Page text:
Updated November 20, 2023
What is the Current Ratio Formula?
The current ratio formula is categorized as a liquidity ratio that demonstrates a company’s capacity to settle its current liabilities, primarily due within one year.
- The current ratio formula is a financial metric used to evaluate a company’s ability to pay its due debts within a year.
- The formula divides a company’s current assets by its current liabilities.
- A ratio higher than 1.2 or 2 is generally considered good, indicating that the company is utilizing its assets efficiently.
- However, a low current ratio of less than 1 doesn’t necessarily mean the company is bankrupt.
- It provides investors and analysts insight into how effectively a business can use its current assets to meet its current liabilities and other payables.
Current Ratio Formula
The current ratio formula is:
To define these terms:
- Current Assets are short-term holdings that can be liquidated within a calendar year or through an accounting period, such as cash and cash equivalents, short-term investments, etc.
- Current Liabilities are short-term obligations intended to be paid off within a year or an accounting period.
For example, in the Walmart Annual Report for the fiscal year ending on January 31, 2022, their current assets and liabilities were reported as $81.070 and $87,379, respectively. Using the formula, Walmart’s current ratio can be calculated as $81.070/$87,379 = 0.93.
Explanation of Current Ratio Formula
- The current ratio formula lets the investor know whether a company can generate enough cash to repay its short-term liabilities.
- Fundamental research analysts extensively use the ratio while valuing a company and measuring a firm’s liquidity.
- It measures the company’s liquidity/working capital management. Thus, the higher the ratio, the more current assets a company possesses compared to its liabilities.
- One must analyze the ratio in the background of the company’s industry. It could also be better if one analyzes the ratio over time.
- One can compare the company’s current ratio with its industry peers with a similar business model to decide the industry standard level of liquidity.
- A high ratio is not necessarily good, and a low ratio is not necessarily bad.
Interpretation of Current Ratio Formula
The current ratio is an important financial metric for assessing a company’s liquidity and ability to pay its debts using its current assets and liabilities. A good current ratio varies depending on the size and industry of the company. Large companies often have higher current ratios due to their high revenue generation.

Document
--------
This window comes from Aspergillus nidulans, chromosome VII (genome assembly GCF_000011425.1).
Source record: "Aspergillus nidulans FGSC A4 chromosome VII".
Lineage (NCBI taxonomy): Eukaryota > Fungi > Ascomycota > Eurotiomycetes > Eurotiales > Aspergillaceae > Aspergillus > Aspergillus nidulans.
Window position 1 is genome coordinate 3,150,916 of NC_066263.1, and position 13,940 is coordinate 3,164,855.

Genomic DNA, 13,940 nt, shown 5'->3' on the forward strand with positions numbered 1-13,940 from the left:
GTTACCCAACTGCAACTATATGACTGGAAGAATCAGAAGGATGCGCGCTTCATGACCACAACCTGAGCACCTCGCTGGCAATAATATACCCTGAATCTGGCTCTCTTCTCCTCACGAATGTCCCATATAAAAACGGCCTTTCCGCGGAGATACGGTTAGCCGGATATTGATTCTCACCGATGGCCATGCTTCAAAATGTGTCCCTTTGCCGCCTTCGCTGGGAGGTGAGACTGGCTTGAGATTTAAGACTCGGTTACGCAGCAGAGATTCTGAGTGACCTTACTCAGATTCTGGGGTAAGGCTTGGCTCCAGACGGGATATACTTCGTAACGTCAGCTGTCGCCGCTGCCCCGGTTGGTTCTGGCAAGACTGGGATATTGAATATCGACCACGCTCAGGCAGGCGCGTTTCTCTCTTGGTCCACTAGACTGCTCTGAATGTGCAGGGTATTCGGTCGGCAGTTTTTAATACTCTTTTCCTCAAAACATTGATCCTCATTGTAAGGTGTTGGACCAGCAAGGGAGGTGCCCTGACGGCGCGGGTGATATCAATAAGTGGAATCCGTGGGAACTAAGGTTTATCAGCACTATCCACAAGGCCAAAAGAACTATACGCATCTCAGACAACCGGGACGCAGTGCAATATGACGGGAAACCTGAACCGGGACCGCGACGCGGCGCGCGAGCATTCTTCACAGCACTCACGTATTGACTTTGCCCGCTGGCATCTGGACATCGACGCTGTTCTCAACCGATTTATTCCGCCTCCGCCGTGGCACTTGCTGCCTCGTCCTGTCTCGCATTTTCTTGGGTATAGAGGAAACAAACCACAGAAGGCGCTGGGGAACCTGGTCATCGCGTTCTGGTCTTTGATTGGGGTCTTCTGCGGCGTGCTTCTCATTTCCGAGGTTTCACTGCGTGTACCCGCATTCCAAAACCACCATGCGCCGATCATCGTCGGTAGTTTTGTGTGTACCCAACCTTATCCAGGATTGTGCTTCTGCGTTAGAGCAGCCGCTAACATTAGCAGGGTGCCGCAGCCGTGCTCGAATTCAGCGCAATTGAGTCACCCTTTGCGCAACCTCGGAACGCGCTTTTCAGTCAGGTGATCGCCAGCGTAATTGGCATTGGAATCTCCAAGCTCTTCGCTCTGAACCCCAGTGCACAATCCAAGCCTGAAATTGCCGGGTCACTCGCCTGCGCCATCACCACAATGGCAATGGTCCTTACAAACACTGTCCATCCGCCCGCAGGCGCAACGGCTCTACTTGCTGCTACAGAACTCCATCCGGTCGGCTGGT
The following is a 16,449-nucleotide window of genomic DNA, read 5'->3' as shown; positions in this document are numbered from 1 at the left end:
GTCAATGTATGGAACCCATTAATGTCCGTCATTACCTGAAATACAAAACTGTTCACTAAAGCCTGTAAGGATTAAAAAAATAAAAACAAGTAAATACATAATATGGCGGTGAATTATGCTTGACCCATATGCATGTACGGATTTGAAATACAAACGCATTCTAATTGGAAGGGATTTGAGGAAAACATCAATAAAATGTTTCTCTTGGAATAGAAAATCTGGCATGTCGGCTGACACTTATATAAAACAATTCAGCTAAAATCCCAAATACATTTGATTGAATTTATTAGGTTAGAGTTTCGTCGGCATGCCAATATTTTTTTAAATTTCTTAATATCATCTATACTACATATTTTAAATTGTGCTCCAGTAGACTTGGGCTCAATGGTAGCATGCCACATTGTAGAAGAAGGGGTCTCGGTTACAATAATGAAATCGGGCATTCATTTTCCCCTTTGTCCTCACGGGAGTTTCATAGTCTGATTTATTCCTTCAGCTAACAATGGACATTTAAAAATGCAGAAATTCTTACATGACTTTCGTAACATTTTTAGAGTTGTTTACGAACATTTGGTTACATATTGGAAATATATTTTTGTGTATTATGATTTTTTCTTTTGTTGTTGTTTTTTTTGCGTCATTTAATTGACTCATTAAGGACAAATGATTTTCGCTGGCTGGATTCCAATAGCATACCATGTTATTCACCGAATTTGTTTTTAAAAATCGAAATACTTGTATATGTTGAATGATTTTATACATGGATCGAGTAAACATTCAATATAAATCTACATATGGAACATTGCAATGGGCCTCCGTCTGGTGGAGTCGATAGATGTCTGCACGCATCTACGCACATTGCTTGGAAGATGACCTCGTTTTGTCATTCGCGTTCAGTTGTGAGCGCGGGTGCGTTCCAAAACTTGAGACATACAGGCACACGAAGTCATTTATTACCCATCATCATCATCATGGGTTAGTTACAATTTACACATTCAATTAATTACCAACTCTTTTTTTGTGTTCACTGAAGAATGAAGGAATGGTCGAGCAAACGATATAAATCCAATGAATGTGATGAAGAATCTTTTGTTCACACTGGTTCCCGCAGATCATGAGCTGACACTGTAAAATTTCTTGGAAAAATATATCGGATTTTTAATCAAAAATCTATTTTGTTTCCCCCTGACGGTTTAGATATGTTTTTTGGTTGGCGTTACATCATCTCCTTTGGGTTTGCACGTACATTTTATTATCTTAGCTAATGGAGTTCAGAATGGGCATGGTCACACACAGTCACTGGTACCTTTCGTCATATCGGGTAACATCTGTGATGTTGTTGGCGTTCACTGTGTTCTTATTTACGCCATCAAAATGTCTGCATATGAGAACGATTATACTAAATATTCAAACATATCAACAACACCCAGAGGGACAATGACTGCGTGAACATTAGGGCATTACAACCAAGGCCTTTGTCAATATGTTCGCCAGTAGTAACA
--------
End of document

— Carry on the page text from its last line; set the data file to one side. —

- When the Current Assets > Current Liabilities, or Current Ratio > 1. This indicates that a company has enough assets to pay off its short-term debts and is in a very desirable position.
- When the Current Assets = Current Liabilities, or Current Ratio = 1. This indicates that the company’s assets can pay off its short-term debts.
- When the Current Assets < Current Liabilities, or Current Ratio < 1. This indicates that the company does not have sufficient assets to pay off its short-term debt and is not in a desirable position. However, a low current ratio does not necessarily mean the company will go bankrupt.
How to Calculate the Current Ratio Formula? Excel Examples
Example #1
Food & Hangout outlet sells fast food items in Texas. As a business expansion strategy, the company is applying for a loan to open its outlets in the Texas suburbs. The bank asks for the company’s balance sheet to analyze its current liquidity position. According to Food & Hangout outlet’s balance sheet, current liabilities were $100,000, and current assets were $200,000. Calculate the current ratio for the Food and hangout outlet.
Given,
Solution:
The current ratio for Food and hangout outlets is 2, meaning they have enough assets to pay back their current liabilities. It shows that the Food & Hangout outlet’s business is less leveraged and has negligible risk. Banks always prefer a current ratio of more than 1, so the current assets can cover all the current liabilities. Since the Food & Hangout outlet’s ratio is more than 1, it will certainly get the loan approval.
Example #2
An investor, Alex, wants to choose a technology company to invest in. They want to calculate the current ratio for the technology company XYZ Ltd based in California. The company reports show they have $500,000 in current assets and $1,000,000 in current liabilities.
Given,
Solution:
Based on the calculation above, it can be concluded that for every dollar in current liabilities, the company has only $0.5 in current assets. This indicates that the business is highly leveraged and carries a high risk. Therefore, investing in this company could potentially result in a loss for Alex.
Example #3
Let’s assume a company ABC holds the following data at the end of the fiscal year 2022:
- Cash= $20,000
- Inventory= $10,000
- Marketable securities= $25,000
- Accounts payable= $30,000
- Short-term debt= $30,000
Calculate the current ratio for the company ABC.
Given,
Solution:
First, calculate the current assets,
Then, compute the current liabilities,